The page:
After spending all day at the main festival at Auditorium Shores (see my earlier post), I got on my bike and headed to the North Door for one of the festival's free after-party shows. It ended up being quite a late night.
Event: Fun Fun Fun Fest, Day 2, Late Night Show
Venue: The North Door
Location: Austin, Texas
Date: 9 November 2013
Introduction: Somehow FFF is able to sponsor free shows all over downtown after the main festival wraps up. There were fourteen options on Saturday. I still can hardly believe it. Not knowing exactly how it worked, I wanted to make sure my venue of choice didn't fill up before I got there, and I decided against hopping from venue to venue. It turns out I was one of the first people to arrive and the show started even later than planned, so I had nothing to fear. In the future, I would consider not just sticking to one place, but that might take more planning than I had done.
First up were Saint Rich, an indie rock duo augmented by three extra musicians on stage. At first I thought they seemed very young, and I favorably compared them to Echo & the Bunnymen in 1980: not really because of sound or style, but rather because of their confidence and composure in the face of unknowing, unwitting listeners. They seemed like they knew what they were doing, like they were older than their years. And it turns out that this kind of makes sense. Although this band is quite new and they just released their first album a month ago, both primary members are also veterans of Delicate Steve, whom I know best as the band described by the most hilarious press release ever. (Seriously, read it. It is glorious. NPR did a great write-up of it.)
Unlike Delicate Steve, Saint Rich are not an instrumental band. In fact, Saint Rich don't sound all that similar to Delicate Steve at all. I can't decide which I like better. Delicate Steve have the wider, richer sound palette, and the allure of almost breaking uncovered ground, but Saint Rich are catchier, and for what it's worth the music industry seems to prefer vocals. Thankfully, Saint Rich have both good lyrics and a good singer, so it wouldn't surprise me if they actually end up going farther in the end. It helps that the musicianship is solid, too. I bought their CD and talked to the singer after the show.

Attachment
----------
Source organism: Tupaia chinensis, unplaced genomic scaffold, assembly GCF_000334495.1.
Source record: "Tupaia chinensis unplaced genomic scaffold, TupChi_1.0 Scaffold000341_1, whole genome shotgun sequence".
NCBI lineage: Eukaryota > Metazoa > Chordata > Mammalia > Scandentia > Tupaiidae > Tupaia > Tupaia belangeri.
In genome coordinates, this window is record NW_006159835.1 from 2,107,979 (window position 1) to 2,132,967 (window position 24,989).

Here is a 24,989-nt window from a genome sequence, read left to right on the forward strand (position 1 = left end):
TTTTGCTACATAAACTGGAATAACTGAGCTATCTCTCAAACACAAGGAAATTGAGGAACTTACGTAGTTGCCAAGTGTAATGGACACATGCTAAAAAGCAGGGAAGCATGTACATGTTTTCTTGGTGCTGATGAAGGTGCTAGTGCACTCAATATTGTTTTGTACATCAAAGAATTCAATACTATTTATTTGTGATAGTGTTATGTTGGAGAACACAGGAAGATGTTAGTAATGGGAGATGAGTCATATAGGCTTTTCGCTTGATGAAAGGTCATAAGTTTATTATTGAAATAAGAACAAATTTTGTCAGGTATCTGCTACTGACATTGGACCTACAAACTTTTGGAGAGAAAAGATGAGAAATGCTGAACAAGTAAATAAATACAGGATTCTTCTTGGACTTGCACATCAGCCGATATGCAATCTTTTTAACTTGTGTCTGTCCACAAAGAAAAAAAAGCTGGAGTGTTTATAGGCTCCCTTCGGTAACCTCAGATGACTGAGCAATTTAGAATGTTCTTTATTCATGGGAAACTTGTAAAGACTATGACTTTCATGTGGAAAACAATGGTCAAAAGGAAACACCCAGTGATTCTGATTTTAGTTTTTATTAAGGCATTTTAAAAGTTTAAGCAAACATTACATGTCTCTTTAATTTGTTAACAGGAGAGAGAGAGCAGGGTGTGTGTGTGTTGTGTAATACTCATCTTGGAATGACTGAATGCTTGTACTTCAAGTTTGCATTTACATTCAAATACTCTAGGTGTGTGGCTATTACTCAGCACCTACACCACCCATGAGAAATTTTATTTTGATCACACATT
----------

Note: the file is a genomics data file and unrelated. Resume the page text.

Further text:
Hunters: I can't find any information about this band. I'm not sure if their name has a definite article. They aren't even the only punk band with that name. The band I saw featured a flailing, very high-energy frontwoman and a male guitarist with great (i.e. big and wild) hair. He sang a few lines, too. I appreciated their intensity, but I couldn't understand a word of the lead singer's lyrics, and their thrashing about got a bit monotonous.
Bleached: Yes, I saw them twice in the same day. They played a similar set to their afternoon performance, but perhaps somewhat shorter. They mentioned playing two covers, but I only recognized the same Damned cover as before. They also had some mic problems; they kept asking the soundperson to raise their vocals and it seemed like they never got what they wanted. I had a hard time hearing their vocals, and it didn't help that they had some feedback problems as well. They still played just as well as before and somehow they still had a lot of energy. This time around, though, I felt like they were leaning far closer to punk rock than the more conventional rock I remembered from the afternoon. I don't know if it was just the environment, or maybe the preceding and succeeding bands, but something made me feel like they were punkier than before.
I was going to leave at that point due to exhaustion, but I started talking to another audience member, and then The Men were soundchecking, so I stayed for most of their set. Honestly, I probably should have just left when I meant to – I wouldn't have missed anything. Despite that they feature two guitarists, a bassist, and a pedal steel player, I could hardly distinguish anything except for the snare drum and some shouted yelps. There was no texture, no nuance, just a wall of distortion. How boring! I must have missed something, because this is apparently a popular band. Maybe they're better on record, but their live performance offered nothing to me. (Of course, their astoundingly creative name makes searching for their music online a breeze. And it's not like anyone else thought of that name first.) How any reviewer could call them "post-punk" is beyond me.
Saint Rich: A
Saint Rich: A
The Men: D
Final Thoughts: I probably should have just left after Saint Rich and found a different venue.